In the middle of the ninth century certain monuments were still being refurbished (underground and on the surface) but then the catacomb fell gradually into obscurity, to be rediscovered in 1594 by A. Bosio. Thereafter the site was visited frequently up to the middle of the nineteenth century, when new investigations were started by G.B. de Rossi. It was at this time, or more precisely in 1852, that the site came under the auspices of the Pontifical Commission for Sacred Archaeology (PCAS), a Vatican organisation dedicated to the safekeeping, study and preservation of all Christian catacombs in Rome (Fiocchi Nicolai et al. 1999).

Investigations in 2002 and 2005/6 (Figure 1)

The greatest part of the galleries was gradually cleared from the end of the nineteenth century up to the 1970s. However, a small area (area X, first catacomb level), located centrally with respect to the network of underground galleries, remained inaccessible because of substantial amounts of rubble. In 2002, investigations were carried out there as a result of necessary maintenance of the areas waterworks; this was done under the direction of R. Giuliani (a PCAS Inspector and a specialist in Christian archaeology) and M. Ricciardi (an archaeologist contracted to PCAS).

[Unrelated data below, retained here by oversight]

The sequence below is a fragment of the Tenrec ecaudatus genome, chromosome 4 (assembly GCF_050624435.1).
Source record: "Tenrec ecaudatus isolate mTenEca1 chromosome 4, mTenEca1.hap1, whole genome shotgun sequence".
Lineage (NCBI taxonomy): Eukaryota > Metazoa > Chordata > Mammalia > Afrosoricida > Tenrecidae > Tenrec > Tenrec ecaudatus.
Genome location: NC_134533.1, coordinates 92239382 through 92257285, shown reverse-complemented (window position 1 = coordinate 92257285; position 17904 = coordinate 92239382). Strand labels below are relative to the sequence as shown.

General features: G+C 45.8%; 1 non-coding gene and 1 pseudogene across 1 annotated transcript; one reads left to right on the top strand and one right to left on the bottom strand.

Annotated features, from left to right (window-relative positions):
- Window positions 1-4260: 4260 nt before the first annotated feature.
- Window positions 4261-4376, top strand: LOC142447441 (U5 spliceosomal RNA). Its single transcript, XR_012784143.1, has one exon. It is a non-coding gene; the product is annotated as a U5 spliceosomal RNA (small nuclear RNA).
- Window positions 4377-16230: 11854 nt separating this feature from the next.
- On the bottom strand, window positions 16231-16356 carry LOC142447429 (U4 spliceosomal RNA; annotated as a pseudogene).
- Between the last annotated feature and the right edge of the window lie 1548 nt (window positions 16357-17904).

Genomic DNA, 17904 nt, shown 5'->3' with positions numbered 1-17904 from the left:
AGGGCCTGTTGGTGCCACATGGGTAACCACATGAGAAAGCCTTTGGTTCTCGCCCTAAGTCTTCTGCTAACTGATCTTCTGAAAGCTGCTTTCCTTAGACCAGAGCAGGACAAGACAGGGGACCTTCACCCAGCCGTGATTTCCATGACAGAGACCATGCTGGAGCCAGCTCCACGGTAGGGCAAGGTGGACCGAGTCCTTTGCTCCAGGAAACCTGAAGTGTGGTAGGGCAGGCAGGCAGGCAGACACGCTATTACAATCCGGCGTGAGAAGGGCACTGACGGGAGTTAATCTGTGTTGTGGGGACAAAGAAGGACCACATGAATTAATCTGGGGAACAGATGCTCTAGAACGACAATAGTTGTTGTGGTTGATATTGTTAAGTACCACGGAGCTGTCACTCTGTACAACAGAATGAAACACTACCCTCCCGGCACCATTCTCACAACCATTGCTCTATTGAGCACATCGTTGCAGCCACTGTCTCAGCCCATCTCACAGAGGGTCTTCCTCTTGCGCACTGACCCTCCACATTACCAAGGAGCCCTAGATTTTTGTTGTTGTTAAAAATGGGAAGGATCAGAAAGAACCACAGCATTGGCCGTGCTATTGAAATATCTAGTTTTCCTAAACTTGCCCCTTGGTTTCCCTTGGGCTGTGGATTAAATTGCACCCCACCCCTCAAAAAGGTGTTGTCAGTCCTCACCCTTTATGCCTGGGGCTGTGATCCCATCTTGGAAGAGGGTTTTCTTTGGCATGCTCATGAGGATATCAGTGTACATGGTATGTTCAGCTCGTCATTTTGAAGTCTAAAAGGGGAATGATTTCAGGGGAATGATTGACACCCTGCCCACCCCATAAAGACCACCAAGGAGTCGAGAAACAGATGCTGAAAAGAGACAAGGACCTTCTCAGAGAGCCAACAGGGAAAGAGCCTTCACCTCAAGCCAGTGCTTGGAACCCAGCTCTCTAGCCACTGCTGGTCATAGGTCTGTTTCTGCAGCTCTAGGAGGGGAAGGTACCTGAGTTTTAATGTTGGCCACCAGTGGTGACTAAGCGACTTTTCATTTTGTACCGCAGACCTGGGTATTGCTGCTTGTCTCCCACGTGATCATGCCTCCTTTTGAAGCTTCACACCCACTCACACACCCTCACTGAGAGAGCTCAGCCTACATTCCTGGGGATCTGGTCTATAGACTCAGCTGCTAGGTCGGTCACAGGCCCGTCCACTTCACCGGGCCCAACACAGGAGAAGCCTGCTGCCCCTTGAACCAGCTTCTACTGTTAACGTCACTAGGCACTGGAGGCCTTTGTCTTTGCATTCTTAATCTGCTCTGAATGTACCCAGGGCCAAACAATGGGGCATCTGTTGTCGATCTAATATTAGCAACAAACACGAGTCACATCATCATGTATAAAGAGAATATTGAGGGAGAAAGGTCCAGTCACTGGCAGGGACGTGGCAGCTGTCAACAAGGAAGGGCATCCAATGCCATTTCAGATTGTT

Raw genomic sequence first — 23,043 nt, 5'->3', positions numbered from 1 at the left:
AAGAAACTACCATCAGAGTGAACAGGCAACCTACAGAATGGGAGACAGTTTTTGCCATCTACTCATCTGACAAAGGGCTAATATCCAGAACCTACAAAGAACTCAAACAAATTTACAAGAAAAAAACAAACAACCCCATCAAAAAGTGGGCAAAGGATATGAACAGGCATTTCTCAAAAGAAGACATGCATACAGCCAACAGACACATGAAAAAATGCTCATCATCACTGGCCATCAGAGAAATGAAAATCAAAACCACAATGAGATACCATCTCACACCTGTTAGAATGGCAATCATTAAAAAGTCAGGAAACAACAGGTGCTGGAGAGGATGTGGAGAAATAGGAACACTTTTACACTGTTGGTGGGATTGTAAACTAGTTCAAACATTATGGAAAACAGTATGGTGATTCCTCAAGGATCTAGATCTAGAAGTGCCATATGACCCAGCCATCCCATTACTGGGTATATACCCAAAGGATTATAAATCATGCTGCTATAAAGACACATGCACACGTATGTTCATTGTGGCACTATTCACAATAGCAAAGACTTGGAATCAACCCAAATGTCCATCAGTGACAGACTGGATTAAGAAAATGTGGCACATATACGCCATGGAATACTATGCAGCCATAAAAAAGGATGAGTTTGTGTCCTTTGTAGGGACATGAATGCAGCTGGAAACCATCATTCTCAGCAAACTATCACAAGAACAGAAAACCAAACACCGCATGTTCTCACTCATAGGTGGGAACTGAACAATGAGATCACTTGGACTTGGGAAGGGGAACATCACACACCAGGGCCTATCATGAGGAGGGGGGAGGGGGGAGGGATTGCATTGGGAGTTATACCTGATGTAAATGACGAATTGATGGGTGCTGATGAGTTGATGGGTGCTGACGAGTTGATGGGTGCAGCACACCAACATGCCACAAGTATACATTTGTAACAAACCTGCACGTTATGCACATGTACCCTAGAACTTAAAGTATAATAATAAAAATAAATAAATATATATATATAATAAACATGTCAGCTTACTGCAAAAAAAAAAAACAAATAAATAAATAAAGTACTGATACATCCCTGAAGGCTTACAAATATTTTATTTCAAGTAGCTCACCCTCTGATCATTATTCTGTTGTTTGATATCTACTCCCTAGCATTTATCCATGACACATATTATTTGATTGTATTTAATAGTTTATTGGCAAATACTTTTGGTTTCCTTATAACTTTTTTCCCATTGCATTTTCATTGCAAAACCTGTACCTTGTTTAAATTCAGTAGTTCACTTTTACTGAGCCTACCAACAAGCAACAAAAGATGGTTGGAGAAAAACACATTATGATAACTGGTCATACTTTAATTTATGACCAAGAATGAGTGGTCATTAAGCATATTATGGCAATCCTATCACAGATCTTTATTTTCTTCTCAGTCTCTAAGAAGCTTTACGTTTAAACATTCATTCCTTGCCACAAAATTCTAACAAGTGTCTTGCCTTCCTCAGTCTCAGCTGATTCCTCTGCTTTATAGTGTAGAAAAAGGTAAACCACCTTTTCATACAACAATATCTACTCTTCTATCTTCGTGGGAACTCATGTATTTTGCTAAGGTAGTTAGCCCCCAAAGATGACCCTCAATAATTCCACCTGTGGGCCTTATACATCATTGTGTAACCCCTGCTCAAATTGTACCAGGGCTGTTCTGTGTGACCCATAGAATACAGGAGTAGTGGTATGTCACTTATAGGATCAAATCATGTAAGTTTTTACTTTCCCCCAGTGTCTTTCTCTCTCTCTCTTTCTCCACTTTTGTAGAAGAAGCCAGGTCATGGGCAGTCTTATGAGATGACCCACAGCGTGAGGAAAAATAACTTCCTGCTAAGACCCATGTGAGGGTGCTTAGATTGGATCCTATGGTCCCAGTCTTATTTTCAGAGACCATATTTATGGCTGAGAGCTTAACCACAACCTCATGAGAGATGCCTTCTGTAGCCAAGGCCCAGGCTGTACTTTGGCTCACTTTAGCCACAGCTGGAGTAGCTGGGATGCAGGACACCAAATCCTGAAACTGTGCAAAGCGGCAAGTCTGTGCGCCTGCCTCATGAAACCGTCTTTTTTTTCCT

The removal of the rubble revealed new funerary spaces that differed markedly from the traditional scheme observed in the rest of the catacomb, and indeed in other catacombs. These are normally characterised by straight galleries provided with loculi (simple individual burials), arcosolia (more elaborate burials) or cubicula (small chambers in which are regrouped several individual burials). …

The rest of this article is only available to active members of Questia

Sign up now for a free, 1-day trial and receive full access to:

  • Questia's entire collection
  • Automatic bibliography creation
  • More helpful research tools like notes, citations, and highlights
  • Ad-free environment

Already a member? Log in now.

Notes for this article

Add a new note
If you are trying to select text to create highlights or citations, remember that you must now click or tap on the first word, and then click or tap on the last word.
One moment ...
Default project is now your active project.
Project items

Items saved from this article

This article has been saved
Highlights (0)
Some of your highlights are legacy items.

Highlights saved before July 30, 2012 will not be displayed on their respective source pages.

You can easily re-create the highlights by opening the book page or article, selecting the text, and clicking “Highlight.”

Citations (0)
Some of your citations are legacy items.

Any citation created before July 30, 2012 will labeled as a “Cited page.” New citations will be saved as cited passages, pages or articles.